Painted into a Corner, Obama Ponders Cosmetic Strikes
Published on: August 30, 2013
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  • rheddles

    If Obama fails to gain congressional authorization for his action, will his order to the military to conduct operations in Syria be legal? If illegal, need it be obeyed? If not obeyed, what action would be taken? If court martial, could the defendant seek removal to civilian courts due to undue command influence? Not all the bad things that could happen are in the Middle East.

  • bpuharic

    Wow. All over the board and still no message.

    We lost credibility when conservatives got 4400 US troops killed and spent 2 trillion in Iraq with NO success.In case no one’s told you guys, THAT little fiasco DID have some consequences for our credibility.

    Neville Chamberlain? OK let’s set the Godwin’s law violation aside, indirect though it is, and see what our options are. “Assad must go”? Gee. Our options are rather limited.

    Garfinkle, WRM and the rest of the baying right wing horde have to understand one thing:

    There are dreams that can not be there are some storms we can not weather

    Some events are out of our control. Even the rabid right tried, with ALL the might of the US in Iraq to effect regime change. It went nowhere since Islamist fundamentalism, like Christian fundamentalism, is a suicidal poison that people are HAPPY to drink.

    Stay out of it. This is NOT our fight. You guys can blame Obama all you want for your failures, but the fact is


    US troops have died in wars started by Obama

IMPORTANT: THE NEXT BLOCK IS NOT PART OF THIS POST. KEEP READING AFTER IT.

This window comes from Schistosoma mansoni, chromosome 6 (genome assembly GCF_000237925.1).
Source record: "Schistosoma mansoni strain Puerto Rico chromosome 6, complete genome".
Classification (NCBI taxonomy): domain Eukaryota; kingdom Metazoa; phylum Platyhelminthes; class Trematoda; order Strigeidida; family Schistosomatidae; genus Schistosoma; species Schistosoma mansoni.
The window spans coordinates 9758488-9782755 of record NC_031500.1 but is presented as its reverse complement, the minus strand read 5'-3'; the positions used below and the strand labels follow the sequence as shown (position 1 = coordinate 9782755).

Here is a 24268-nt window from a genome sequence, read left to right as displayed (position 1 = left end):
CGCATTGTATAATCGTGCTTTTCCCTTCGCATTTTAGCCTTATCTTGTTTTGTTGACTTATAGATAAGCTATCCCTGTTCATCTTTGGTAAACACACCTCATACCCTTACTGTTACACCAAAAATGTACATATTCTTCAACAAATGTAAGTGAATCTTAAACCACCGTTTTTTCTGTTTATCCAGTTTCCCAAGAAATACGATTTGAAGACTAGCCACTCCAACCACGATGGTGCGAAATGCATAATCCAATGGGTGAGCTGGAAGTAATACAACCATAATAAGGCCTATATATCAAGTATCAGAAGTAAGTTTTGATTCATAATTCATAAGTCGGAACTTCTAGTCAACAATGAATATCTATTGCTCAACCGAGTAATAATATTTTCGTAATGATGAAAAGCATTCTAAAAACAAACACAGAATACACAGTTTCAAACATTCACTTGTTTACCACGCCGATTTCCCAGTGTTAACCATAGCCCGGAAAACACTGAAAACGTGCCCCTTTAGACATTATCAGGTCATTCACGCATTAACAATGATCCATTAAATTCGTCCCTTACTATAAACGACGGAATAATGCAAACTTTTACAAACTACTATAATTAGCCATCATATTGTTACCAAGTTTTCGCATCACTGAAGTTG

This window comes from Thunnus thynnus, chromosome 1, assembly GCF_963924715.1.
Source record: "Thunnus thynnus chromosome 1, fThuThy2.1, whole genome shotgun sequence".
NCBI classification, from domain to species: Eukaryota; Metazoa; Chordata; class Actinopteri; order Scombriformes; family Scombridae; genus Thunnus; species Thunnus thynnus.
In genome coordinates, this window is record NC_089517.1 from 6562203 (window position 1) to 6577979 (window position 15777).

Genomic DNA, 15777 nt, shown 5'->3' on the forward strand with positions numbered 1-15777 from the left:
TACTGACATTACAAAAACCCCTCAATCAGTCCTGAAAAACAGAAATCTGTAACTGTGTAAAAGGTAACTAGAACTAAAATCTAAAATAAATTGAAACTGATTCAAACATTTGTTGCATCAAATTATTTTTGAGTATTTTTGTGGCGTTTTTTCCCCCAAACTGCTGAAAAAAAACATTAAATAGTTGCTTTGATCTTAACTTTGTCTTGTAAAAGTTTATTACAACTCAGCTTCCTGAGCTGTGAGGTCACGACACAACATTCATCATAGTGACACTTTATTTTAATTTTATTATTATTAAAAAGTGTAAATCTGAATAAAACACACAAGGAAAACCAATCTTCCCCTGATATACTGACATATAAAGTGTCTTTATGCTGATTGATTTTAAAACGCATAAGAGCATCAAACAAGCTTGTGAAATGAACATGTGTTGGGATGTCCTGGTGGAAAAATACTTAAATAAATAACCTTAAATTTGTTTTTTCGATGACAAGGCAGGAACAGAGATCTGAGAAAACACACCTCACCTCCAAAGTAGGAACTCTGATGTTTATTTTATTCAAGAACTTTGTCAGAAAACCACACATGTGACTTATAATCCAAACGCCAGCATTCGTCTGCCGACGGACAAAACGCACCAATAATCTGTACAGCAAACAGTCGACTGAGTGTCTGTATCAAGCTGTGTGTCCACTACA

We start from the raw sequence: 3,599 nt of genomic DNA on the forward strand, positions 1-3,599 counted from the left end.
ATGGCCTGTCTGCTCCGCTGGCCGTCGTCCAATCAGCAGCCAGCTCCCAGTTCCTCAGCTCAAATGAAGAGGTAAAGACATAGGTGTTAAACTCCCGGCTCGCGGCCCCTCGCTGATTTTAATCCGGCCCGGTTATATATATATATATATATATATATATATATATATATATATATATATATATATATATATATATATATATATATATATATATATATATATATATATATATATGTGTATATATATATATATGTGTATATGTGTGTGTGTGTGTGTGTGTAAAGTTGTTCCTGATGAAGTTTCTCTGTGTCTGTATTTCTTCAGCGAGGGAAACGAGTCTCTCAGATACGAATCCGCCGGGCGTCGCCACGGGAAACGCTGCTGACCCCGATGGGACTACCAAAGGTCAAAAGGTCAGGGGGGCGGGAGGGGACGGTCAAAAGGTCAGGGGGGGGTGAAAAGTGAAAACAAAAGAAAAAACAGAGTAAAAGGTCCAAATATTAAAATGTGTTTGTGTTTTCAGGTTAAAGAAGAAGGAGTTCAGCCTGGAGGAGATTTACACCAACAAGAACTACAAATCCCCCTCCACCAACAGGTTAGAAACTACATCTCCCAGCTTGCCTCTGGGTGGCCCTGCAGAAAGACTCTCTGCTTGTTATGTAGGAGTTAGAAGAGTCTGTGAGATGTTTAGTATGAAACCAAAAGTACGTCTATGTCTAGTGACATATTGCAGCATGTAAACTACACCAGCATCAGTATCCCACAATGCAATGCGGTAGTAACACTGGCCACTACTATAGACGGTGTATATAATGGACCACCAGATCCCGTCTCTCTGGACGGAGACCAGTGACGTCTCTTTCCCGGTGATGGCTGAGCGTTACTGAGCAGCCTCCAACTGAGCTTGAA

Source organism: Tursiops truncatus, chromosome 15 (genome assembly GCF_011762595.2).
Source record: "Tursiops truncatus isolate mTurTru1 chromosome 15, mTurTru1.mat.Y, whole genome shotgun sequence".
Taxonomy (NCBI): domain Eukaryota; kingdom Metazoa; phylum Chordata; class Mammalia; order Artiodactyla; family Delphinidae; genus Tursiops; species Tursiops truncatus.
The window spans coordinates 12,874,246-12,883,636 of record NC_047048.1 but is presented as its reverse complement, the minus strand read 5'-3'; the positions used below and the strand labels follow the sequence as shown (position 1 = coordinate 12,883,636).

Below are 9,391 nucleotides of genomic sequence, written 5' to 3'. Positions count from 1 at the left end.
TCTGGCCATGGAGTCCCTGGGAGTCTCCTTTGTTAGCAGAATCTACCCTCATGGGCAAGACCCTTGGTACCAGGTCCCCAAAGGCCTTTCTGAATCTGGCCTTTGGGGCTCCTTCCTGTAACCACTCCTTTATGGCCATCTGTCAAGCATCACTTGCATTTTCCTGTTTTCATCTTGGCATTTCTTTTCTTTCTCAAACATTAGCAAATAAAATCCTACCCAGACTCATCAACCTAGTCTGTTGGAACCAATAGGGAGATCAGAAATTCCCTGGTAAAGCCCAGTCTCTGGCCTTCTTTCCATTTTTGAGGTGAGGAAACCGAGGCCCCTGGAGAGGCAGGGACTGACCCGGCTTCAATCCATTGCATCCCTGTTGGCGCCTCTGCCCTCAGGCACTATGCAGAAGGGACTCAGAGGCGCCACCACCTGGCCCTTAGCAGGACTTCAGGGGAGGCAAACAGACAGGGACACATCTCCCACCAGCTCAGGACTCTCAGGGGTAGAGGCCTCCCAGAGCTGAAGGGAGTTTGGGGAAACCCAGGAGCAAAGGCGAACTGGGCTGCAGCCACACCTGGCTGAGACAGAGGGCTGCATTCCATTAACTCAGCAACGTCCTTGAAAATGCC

And That, ladies and gentlemen, is a SUCCESS

    • Tom

      It is also true that zero US troops died in wars started by Herbert Hoover.

  • USNK2

    Mr. Garfinkle mentions endocrine systems.
    I have been wondering if the USA could somehow deploy whatever it is that has neutered so many American men that ads for cures for ‘Low-T’ are now mainstream.
    btw, the Elmore Leonard-inspired drama “Justified” had the best ‘punchline’ for that feeling when Nick Searcy’s character Art Mullen, opined in “Get Drew [Thompson]:

  • wigwag

    Is it okay to mock a Commander-in-Chief who orders the U.S. military to launch a strike on Syria just strong enough not to be mocked?

    • bpuharic

      Mock him if he does

      Mock him if he don’t

      Mock him if he will

      Mock him if he won’t

      That’s the right wing WAAAAYYYY

  • Pete

    “Not that the line made any sense, since it implied that killing 1,000 innocent people with chemical weapons was somehow worse than killing 100,000 in more old-fashioned ways, ..”

    Well, yes, killing with chemical and/or biological weapons is indeed worse than the ‘old fashioned’ way with bombs and bullets.


    Because, the use of such weapons lowers the threshold of their further use by anyone and everyone. It’s a Pandora’s Box that’s best left close. That’s logic 101, Mr. Garfinkle.

  • Boritz

    The use of force to no deliberate political end is worse than no use of force at all. It expresses strategic illiteracy. -A.G.

    True if the main consideration is the Middle East. What O really wants is to go before the cameras in a few day and say he handled it. He called their bluff. He has it under control. An electorate that voted for him twice will believe him and thank their lucky stars we don’t have a foreign policy cowboy right winger in charge.